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Jackson v. Jackson

Florida Court of Appeals, First District

July 9, 2019

Sakinah Tarajee Jackson, Former Wife, Appellant/Cross-Appellee,
v.
Barry Christopher Jackson, Former Husband, Appellee/Cross-Appellant.

         Not final until disposition of any timely and authorized motion under Fla. R. App. P. 9.330 or 9.331.

          On appeal from the Circuit Court for Okaloosa County. John Jay Gontarek, Judge.

          Tonya Holman, Shalimar, and Clark H. Henderson of Henderson Law Firm, P.A., Shalimar, for Appellant/Cross-Appellee.

          Tonya Collins Petermann and Stephanie N. Greaves of Tonya C. Petermann, P.A., Fort Walton Beach, for Appellee/Cross-Appellant.

          PER CURIAM.

         The former wife raises six issues on appeal from the trial court's final order on her petition for dissolution of marriage, her petition for relocation with the minor children, and the former husband's petition for dissolution of marriage. The former husband filed a cross-appeal and raises four issues. We find no error in the trial court's rulings on time-sharing, parental responsibility, and denying the former wife's petition for relocation. Because we find that the trial court's determination of the former wife's income is not supported by competent, substantial evidence, we are compelled to reverse the trial court's rulings with regards to child support, alimony, attorney's fees and costs, and the determination that the award of child support should not be secured by life insurance.

         When calculating the former wife's monthly income, the trial court included $3750 per month in gross salary, in addition to the income the former wife received from retirement and disability. But at the time of the hearing, the former wife was unemployed, and the only record support for the $3750 salary amount is a worksheet imputing to the former wife an annual income of $40, 000. The inclusion of the $3750 amount in the calculation of the former wife's income is confounding because the trial court found that the former wife was not underemployed and that no income should be imputed. Because an error in calculating the former wife's income may have contributed to the denial of the former wife's requests for alimony and attorney's fees and costs, we reverse and remand for the trial court to reconsider those issues. We affirm all other issues raised by the former wife in her appeal.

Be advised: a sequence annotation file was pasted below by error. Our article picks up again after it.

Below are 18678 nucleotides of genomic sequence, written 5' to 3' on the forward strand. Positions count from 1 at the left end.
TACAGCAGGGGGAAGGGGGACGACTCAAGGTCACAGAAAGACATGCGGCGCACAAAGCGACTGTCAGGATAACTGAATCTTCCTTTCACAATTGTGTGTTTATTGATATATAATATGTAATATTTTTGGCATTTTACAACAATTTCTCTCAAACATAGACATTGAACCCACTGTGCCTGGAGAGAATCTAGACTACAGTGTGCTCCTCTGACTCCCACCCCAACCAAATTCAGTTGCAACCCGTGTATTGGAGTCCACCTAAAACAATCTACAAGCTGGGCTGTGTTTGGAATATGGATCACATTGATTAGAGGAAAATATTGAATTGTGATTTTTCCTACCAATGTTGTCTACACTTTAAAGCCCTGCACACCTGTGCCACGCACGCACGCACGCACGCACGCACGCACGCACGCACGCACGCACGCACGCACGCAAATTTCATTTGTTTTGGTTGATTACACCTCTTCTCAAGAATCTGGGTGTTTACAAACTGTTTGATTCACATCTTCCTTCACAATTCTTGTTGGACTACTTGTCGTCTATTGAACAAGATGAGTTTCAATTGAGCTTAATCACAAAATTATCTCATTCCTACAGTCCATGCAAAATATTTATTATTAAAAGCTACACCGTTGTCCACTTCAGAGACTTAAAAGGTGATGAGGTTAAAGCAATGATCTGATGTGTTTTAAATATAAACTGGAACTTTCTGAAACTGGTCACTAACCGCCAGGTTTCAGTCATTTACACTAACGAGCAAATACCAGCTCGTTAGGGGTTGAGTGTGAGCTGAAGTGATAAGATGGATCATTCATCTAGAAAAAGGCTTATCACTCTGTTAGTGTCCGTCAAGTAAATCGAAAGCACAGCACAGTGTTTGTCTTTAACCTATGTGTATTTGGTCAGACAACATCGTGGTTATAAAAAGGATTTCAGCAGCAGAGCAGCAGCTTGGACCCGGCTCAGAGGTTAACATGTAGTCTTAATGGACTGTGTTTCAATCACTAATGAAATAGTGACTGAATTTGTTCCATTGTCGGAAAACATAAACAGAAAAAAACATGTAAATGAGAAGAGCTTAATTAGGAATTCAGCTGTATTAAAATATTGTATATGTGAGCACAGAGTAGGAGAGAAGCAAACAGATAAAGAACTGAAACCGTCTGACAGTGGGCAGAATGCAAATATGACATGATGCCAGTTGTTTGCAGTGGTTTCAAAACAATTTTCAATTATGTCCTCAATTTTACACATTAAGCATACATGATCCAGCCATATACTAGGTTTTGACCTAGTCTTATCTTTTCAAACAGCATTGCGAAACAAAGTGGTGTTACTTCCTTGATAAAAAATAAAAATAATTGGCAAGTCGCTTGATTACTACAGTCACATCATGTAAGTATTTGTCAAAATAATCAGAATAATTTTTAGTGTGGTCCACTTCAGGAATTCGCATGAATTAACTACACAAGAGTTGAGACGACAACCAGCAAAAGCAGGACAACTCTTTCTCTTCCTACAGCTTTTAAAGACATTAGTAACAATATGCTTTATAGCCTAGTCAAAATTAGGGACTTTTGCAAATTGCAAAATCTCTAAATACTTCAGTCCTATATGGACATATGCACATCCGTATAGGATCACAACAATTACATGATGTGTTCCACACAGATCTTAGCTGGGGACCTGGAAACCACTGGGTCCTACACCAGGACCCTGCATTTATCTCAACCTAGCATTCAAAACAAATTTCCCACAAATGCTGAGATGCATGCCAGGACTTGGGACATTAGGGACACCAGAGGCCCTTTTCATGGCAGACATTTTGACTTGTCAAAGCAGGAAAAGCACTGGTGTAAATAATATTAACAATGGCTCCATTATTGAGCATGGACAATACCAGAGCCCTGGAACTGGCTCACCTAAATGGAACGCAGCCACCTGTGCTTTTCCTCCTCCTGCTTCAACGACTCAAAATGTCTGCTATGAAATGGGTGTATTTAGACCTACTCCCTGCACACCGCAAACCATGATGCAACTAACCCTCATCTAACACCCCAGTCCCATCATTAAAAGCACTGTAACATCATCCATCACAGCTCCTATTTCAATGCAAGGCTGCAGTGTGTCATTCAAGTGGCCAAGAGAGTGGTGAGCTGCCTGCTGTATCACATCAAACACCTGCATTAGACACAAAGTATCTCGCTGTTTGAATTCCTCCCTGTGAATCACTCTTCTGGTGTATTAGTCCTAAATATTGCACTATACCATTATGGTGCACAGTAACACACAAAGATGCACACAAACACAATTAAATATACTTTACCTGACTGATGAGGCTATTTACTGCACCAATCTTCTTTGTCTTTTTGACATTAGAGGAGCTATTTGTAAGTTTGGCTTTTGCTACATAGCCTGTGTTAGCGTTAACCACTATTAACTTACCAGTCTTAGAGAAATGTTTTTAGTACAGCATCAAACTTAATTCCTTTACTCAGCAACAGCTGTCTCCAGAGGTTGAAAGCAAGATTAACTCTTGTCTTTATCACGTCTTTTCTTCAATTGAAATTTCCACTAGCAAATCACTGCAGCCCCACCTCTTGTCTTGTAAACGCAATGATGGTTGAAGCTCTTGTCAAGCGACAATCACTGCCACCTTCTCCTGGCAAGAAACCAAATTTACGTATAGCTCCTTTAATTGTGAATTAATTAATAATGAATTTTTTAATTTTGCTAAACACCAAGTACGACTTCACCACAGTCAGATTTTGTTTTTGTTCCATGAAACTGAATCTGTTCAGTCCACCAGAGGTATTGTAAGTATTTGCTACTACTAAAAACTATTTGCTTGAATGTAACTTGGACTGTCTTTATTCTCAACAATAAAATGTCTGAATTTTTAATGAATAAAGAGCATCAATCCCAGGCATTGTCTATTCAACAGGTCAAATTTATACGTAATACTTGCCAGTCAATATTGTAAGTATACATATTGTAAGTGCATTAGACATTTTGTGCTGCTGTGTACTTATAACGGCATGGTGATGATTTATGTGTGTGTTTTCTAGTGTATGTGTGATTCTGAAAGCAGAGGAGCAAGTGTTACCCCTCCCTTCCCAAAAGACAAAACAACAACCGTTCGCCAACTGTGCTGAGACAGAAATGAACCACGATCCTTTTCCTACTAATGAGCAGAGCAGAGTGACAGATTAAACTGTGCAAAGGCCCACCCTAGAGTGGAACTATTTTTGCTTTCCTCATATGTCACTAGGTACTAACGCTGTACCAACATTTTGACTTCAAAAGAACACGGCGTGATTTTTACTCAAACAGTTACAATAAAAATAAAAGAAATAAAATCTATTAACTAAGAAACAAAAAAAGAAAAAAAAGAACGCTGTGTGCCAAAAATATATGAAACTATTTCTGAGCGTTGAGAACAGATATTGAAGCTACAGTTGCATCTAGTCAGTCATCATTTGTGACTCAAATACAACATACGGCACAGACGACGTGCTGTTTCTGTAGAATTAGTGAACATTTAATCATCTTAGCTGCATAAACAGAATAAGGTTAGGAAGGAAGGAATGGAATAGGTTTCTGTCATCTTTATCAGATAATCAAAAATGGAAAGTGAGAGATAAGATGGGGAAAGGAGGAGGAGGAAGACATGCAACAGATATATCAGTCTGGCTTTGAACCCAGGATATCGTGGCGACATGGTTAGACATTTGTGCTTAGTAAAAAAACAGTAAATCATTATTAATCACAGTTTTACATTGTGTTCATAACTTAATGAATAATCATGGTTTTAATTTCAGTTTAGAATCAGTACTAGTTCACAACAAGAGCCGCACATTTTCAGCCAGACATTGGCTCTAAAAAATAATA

In the cross-appeal, the former husband also challenges the trial court's findings regarding the former wife's income, arguing that the trial court erred by not imputing income to the former wife. In one paragraph of the final judgment, the court found that the former wife was not voluntarily unemployed and declined to impute income to her. But later, when the trial court concluded that the former wife did not need alimony, the court found that the former wife was voluntarily unemployed. Based on these inconsistent findings on whether the wife was voluntarily unemployed, coupled with the inclusion of the $3750 gross salary amount in the calculation of the former wife's monthly income, it is unclear whether the court intended to impute income to the former wife. Thus, we reverse for the trial court to determine whether the former wife was voluntarily unemployed and to make the appropriate findings to support any imputation of income.

         The former husband also argues that the trial court erred when it computed child support by not including the former wife's non-taxed disability and reemployment assistance payments as part of her income. Because the Legislature has required trial courts to consider disability and reemployment assistance payments as part of a party's income for child support, the trial court erred when it failed to include those payments as part of the former wife's income. See § 61.30(2)(a), Fla. Stat. (2018).

         In his cross-appeal, the former husband also argues that the trial court erred when it failed to order the former wife to repay him for the extra child support he paid. Because the trial court failed to address this issue in its final judgment, we remand this issue back to the trial court for it to consider whether the recoupment of child support would be equitable. See Wooten v. Wooten, 510 So.2d 1033, 1034-35 (Fla. 2d DCA 1987) (remanding the case back to the trial court to determine if the recoupment of overpayment in child support would be equitable).

         In his last issue, the former husband argues that the trial court erred when it determined that the former wife should not have to secure her child support obligation with a life insurance policy. Because we are reversing the trial court's award of child support, we are compelled to remand this issue to the trial court for it to consider whether there are special circumstances that require the former wife to secure the award of child support.

         Affirmed in part, Reversed in ...


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